WELL that was a week to remember: Five days on the hills, 15 Munros climbed and a friend’s ‘compleation’ party.
It’s amazing how much you can achieve when the weather behaves. Four great days out of five in Scotland isn’t a bad return.
I started the ball rolling on Monday with the four Ben Cruachan Munros, the early mists rolling away to leave the peaks clear by lunchtime. Next day the sunshine stayed the duration, four more ticks on a ten-hour traverse of the Bridge of Orchy mountains.
Three days later, the fly in the meteorological ointment. A promising forecast failed to materialise, the front moving in faster and fiercer than predicted, and an adventure on the Mamlorn mountains turned nasty.
Still, all was soon forgiven 24 hours later with a stunning outing in the Cairngorms for a final Munro party on Sgor Gaoith, guard of honour, piper and Champagne for 40 with the sun splitting the sky. And as if to make up for its earlier treachery, the weather the following day exceeded expectations for a sensational round of the four Beinn Dearg peaks near Ullapool.
Meat Loaf was happy to settle for two out of three, so four out of five would probably have made him explode (I’ll leave you to decide whether that would be a good or a bad thing).
Despite that, there’s a kind of perverse argument that the most satisfying day out was the worst one. I know what you’re thinking: Is there no pleasing this man? Four days with views all the way to the horizon and conditions pleasant enough to sit and drink it all in has got to be better than one involving a battle against driving wind and rain on mist-shrouded slopes.
Of course it is, and when we pulled into the car park in Glen Lochay on Friday we were hoping for several hours of decent weather to allow us to reach the summits of Creag Mhor and Beinn Heasgarnich before conditions deteriorated.
We knew we would get wet at some point, but a soaking on the way down was a price we were happy to pay. We had expected clear skies at the start but the cloud was low and brooding. By the time we were halfway up Creag Mhor, a fine drizzle was being whipped across the hillsides by a unrelenting wind.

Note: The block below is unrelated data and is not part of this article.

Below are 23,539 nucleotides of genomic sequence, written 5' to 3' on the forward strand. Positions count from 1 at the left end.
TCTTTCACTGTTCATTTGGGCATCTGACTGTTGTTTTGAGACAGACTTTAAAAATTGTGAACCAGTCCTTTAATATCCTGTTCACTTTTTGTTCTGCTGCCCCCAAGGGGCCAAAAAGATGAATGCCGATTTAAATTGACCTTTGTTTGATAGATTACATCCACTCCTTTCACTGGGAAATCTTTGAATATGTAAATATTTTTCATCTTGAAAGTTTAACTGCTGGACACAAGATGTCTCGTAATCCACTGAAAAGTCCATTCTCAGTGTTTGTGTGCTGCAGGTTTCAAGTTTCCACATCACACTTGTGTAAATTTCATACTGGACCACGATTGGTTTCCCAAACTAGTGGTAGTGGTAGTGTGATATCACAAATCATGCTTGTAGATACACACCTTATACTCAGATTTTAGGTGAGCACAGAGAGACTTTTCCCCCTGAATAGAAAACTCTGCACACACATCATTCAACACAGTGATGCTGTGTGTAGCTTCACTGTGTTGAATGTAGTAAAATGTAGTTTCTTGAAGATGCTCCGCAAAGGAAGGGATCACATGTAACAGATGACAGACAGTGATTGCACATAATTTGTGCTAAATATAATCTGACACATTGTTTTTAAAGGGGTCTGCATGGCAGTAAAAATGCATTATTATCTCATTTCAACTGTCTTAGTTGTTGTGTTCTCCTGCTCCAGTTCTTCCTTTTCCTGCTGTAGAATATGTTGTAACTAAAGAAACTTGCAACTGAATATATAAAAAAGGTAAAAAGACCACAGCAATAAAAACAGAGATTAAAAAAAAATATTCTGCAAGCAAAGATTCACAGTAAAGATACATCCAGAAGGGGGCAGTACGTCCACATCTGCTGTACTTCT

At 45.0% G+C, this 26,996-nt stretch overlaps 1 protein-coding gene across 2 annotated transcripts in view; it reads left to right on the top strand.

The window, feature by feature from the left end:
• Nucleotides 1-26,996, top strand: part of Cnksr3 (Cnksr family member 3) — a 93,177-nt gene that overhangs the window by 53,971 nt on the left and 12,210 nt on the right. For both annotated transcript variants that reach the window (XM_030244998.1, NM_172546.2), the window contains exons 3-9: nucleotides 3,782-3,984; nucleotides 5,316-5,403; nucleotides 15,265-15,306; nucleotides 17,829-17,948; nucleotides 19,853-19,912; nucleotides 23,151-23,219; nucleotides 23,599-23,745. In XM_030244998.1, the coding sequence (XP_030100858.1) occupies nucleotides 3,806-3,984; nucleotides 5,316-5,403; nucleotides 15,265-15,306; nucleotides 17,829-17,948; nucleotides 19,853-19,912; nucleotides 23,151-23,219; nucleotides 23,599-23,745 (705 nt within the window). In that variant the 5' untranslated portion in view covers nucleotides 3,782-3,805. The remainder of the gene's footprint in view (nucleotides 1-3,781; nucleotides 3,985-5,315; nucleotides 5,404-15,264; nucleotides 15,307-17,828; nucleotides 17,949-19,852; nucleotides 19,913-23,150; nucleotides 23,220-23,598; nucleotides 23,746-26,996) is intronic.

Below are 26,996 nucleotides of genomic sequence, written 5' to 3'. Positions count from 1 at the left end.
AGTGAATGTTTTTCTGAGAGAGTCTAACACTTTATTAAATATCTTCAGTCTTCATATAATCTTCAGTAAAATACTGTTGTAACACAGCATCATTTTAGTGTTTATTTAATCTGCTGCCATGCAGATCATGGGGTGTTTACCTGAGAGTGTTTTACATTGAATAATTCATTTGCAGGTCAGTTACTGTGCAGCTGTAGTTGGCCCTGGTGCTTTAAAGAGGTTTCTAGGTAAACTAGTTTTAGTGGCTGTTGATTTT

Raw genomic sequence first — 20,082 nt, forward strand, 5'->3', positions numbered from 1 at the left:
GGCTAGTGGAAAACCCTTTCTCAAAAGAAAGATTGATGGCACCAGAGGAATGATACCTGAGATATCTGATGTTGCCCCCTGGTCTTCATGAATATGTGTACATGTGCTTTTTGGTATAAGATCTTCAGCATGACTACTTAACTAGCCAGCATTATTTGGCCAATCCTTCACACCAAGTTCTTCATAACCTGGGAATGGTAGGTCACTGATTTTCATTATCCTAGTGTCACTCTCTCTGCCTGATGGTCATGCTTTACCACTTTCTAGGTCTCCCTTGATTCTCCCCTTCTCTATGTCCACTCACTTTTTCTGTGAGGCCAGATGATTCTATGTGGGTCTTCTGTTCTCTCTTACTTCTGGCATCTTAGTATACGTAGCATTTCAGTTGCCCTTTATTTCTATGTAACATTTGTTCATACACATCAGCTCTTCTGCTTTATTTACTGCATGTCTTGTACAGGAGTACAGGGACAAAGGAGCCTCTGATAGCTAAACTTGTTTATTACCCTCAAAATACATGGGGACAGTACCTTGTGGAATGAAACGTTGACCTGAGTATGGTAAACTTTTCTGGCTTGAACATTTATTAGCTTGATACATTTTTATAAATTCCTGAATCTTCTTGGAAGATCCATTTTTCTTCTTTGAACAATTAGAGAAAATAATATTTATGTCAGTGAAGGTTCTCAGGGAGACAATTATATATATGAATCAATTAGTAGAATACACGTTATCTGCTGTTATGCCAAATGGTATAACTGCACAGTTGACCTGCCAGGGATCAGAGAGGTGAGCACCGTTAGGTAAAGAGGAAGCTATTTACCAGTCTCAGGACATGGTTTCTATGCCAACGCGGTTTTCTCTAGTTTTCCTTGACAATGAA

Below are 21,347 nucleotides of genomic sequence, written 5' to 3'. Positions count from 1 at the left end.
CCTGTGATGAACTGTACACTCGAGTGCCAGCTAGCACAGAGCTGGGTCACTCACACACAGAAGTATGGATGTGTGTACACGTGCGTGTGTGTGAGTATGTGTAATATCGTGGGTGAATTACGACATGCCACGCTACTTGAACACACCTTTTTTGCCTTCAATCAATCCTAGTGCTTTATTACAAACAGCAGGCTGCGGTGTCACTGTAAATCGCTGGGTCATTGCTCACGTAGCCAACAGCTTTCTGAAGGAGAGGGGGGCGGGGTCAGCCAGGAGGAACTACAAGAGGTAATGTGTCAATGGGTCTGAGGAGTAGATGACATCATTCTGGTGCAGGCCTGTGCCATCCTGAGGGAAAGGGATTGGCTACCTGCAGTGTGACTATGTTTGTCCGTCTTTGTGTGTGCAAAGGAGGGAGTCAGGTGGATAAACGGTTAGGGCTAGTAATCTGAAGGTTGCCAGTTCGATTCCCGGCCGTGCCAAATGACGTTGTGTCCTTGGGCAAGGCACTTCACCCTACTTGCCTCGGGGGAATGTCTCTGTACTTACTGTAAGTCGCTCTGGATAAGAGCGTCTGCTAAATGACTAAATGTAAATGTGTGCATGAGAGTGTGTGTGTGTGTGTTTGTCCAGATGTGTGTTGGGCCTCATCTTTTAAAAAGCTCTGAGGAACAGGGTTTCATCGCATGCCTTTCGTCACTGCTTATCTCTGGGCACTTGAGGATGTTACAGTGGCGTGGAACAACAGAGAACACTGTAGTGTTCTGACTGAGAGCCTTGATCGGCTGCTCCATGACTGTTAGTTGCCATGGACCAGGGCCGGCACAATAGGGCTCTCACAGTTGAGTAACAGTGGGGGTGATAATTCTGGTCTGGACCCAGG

Leaving the summit of this mountain needs care. It is guarded by a line of steep crags, and you have to outflank them before descending. We could barely see six feet ahead, and, as so often happens when playing safe, we over-compensated on our line along the ridge.
There’s no path at this point, but we thought we were on course for Beinn Heasgarnich. We were actually adrift in a sea of grey, every blurred rise or drop an enigma to navigation. We were being battered by the wind and the rain was showing no mercy. Everything was sodden, water running everywhere, so we decided to cut our losses and leave Beinn Heasgarnich for another day.
We took a reading and headed down. A few things happened in quick succession. First, the compass did a complete spin. Then I saw a huge mountain wall on our right - it didn’t equate to the map. Then, as we dropped below the cloud, the kicker; a big loch far in the distance.
Somehow we had become turned round in the grey and were blindly heading down the wrong glen. We readjusted and ploughed back into the mist, sticking rigidly to our compass line. An hour later and we were back on the inward track.
We had managed to circuit Creag Mhor. I still have no real idea exactly how we managed it, but it seemed we had overshot our original descent and, as often happens in a terrain with no landmarks, a miniscule mistake had multiplied rapidly. The relief that followed our escape from the grey was immense.
Running around chains of mountains in fine weather may be the preference, but you can’t top the feeling of satisfaction from taking on the elements and emerging unscathed.